The title of this presentation is the third principle in the UNSW Assessment Policy. What does it mean? How do we know if we are achieving it? While a great deal of course design focuses on assessment, less attention is focused on evaluating whether an assessment achieves what was intended. Evaluating an assessment is often based on students’ results or how the assessment was perceived by stakeholders. As such, claims about an assessment being effective may be unsubstantiated. This presentation will address how we can evaluate whether an assessment provides credible information on student achievement. The approach for validating an assessment based on its theoretical justification and design will be outlined. Although this step is a necessary condition for validation, it is not sufficient. Invariably other factors impact on the assessment and introduce errors into our judgement of student performance. The case for validation should be supported by empirical evidence derived from the performance of the assessment. It is only with this combined approach that we can infer that ‘The assessment process provides trustworthy information to confidently judge student performance.’ (UNSW Assessment Policy).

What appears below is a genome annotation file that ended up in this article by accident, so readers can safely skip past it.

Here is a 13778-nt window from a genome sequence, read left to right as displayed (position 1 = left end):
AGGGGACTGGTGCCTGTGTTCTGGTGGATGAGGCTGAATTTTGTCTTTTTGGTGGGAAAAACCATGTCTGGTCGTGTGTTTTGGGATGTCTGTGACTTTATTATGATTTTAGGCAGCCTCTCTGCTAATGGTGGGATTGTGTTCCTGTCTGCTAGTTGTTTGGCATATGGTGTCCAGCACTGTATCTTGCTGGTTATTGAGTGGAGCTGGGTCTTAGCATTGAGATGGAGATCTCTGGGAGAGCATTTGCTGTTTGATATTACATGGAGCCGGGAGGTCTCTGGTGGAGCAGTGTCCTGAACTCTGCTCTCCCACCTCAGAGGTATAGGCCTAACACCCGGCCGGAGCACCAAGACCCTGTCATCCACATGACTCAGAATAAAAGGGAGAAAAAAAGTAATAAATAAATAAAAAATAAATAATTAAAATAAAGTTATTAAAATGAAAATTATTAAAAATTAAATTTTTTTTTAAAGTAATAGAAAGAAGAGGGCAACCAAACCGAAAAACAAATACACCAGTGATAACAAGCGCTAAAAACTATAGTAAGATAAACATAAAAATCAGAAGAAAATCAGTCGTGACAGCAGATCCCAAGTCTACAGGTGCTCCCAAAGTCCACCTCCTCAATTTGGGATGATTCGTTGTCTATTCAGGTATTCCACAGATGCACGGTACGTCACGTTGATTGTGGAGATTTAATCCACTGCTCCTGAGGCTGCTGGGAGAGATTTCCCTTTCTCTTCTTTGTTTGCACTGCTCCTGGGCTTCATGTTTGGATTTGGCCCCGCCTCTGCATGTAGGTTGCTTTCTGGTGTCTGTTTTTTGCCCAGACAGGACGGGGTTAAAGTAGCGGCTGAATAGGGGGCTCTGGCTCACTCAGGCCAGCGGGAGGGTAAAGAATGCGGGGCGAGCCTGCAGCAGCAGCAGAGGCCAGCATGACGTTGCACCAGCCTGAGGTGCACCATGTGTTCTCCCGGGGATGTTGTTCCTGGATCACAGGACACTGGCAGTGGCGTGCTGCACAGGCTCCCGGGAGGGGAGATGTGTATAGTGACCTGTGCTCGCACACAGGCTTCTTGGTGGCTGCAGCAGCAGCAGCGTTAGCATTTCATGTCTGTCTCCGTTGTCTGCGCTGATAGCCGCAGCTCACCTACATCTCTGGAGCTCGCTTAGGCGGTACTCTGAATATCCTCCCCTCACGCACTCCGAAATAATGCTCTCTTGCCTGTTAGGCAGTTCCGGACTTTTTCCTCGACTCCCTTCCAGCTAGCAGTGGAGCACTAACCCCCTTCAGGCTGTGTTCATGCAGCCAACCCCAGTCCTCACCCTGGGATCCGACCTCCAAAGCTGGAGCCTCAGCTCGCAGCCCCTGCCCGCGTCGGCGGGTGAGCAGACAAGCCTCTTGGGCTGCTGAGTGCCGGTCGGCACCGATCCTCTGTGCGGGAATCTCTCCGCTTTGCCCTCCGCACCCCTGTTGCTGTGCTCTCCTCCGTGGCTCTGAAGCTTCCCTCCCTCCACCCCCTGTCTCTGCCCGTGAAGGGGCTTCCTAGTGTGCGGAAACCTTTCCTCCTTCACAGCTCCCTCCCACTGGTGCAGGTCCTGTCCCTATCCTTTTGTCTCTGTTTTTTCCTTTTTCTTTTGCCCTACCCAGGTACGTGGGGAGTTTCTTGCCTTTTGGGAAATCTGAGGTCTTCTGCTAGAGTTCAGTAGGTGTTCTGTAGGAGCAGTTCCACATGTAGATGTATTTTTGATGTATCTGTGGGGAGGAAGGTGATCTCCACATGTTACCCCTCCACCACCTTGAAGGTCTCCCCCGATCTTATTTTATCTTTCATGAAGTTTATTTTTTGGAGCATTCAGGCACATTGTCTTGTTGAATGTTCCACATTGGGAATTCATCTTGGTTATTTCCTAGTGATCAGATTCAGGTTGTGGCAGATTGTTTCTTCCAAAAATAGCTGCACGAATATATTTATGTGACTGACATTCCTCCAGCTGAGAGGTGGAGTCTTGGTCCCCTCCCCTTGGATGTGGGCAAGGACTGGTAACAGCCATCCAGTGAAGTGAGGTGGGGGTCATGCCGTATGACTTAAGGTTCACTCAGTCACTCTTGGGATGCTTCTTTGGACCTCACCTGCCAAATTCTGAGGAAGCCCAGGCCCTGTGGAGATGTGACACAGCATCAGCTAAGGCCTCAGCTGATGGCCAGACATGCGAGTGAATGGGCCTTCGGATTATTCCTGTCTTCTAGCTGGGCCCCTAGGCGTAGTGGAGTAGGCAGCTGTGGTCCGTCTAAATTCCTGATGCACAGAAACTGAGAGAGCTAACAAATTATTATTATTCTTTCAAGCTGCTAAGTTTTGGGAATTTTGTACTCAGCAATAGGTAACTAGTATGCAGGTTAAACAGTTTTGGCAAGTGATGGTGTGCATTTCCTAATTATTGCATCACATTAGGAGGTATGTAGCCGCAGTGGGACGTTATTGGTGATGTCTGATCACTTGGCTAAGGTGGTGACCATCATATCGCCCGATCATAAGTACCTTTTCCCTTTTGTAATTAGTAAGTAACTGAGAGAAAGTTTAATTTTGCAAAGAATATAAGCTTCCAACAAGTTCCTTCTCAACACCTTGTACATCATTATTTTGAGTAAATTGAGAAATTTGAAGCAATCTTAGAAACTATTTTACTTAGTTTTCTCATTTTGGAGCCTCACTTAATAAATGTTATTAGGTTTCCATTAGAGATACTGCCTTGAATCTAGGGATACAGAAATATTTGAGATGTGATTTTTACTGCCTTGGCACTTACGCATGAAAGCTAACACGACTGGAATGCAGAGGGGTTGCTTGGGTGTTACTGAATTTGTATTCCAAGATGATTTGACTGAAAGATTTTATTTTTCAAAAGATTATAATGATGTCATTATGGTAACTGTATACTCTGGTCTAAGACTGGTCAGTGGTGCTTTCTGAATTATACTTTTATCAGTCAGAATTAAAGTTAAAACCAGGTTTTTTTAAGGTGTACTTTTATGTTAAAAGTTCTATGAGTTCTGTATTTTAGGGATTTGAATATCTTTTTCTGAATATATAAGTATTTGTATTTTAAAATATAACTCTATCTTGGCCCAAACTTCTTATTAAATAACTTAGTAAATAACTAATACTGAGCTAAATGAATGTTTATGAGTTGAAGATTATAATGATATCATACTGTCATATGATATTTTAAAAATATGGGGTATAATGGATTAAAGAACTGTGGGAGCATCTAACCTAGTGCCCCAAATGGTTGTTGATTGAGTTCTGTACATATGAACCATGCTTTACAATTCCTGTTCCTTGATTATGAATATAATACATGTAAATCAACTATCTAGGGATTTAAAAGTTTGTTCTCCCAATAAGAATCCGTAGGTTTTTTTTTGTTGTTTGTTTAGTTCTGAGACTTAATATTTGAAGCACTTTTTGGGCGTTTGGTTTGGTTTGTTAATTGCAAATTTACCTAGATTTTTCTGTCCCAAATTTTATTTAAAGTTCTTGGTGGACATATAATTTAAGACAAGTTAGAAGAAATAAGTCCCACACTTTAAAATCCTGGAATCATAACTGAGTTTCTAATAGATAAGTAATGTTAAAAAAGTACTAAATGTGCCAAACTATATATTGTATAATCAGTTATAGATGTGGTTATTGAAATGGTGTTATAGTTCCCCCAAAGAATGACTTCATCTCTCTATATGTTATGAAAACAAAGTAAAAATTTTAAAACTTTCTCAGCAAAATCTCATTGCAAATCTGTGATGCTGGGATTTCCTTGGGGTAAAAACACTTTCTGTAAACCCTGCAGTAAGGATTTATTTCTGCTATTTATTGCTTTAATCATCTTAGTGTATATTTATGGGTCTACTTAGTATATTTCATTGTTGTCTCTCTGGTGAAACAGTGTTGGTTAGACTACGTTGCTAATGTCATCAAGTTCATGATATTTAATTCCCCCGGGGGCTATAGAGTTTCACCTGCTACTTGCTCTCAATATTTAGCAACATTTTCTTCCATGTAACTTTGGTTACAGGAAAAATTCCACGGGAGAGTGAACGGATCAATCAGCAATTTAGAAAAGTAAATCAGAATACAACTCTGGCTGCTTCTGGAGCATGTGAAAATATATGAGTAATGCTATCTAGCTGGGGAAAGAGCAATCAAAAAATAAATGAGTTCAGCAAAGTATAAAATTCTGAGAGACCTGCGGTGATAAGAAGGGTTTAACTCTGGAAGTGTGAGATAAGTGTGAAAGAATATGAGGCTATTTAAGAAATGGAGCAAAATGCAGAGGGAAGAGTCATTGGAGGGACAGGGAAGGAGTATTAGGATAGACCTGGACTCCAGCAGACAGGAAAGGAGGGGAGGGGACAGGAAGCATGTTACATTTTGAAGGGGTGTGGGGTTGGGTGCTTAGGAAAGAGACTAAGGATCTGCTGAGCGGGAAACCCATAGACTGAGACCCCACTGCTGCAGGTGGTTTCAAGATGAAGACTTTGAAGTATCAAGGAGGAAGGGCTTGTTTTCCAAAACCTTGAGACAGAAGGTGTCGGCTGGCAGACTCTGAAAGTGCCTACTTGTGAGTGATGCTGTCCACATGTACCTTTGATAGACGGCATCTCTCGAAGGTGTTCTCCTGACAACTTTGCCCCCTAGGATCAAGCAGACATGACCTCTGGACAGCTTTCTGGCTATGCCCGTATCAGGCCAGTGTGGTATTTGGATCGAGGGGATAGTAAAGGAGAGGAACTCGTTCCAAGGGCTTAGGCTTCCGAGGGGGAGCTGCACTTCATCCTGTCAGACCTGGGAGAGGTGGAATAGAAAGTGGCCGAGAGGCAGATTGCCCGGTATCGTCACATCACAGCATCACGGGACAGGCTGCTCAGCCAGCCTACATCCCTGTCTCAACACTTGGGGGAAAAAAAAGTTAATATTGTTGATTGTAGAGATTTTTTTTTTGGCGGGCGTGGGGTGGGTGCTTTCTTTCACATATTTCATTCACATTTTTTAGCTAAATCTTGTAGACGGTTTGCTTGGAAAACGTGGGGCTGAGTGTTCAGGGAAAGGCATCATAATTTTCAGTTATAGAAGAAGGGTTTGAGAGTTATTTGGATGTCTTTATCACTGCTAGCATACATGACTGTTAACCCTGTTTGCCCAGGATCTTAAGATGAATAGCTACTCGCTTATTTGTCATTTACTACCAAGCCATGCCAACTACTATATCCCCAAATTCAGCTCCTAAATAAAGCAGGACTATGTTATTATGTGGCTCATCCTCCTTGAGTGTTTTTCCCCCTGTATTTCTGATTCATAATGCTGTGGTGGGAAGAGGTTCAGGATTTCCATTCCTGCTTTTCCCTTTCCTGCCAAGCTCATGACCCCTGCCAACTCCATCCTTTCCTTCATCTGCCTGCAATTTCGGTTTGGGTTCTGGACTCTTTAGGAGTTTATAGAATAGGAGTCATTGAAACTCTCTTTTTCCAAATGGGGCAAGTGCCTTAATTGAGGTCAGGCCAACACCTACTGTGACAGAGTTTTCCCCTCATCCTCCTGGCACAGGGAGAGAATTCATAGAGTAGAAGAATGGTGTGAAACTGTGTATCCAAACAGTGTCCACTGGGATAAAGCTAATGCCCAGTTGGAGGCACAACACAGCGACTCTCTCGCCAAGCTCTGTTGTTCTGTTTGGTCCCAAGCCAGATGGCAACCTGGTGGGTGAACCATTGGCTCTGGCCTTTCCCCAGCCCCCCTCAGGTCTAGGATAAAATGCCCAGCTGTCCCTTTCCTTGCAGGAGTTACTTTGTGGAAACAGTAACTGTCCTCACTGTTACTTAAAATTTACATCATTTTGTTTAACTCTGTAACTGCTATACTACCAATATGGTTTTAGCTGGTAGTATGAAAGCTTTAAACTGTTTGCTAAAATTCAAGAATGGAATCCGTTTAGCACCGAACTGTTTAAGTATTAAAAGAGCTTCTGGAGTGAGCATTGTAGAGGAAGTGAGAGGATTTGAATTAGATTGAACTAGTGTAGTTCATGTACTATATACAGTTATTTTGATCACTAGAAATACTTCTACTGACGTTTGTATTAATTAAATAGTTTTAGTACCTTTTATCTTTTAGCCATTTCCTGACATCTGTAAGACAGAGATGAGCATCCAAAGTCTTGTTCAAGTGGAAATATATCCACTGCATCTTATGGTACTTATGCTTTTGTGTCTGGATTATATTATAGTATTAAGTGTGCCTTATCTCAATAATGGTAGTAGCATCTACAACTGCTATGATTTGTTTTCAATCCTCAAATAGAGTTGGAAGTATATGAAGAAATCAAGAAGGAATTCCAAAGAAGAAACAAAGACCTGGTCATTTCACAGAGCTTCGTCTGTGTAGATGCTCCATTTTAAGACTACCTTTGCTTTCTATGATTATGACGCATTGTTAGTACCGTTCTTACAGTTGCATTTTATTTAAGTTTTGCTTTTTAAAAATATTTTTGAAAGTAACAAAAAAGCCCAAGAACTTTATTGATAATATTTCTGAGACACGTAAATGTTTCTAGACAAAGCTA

About Phil Jones
Professor Phil Jones is the Assessment Lead in the Office of the PVC Education. In his former role as Deputy Dean Education for the Faculty of Medicine, his goal was to ensure that assessment processes were valid for credentialing graduates as health professionals. In his current role, he is working across UNSW faculties advising on specific approaches to assessment in different disciplines and contexts, underpinned by common assessment principles.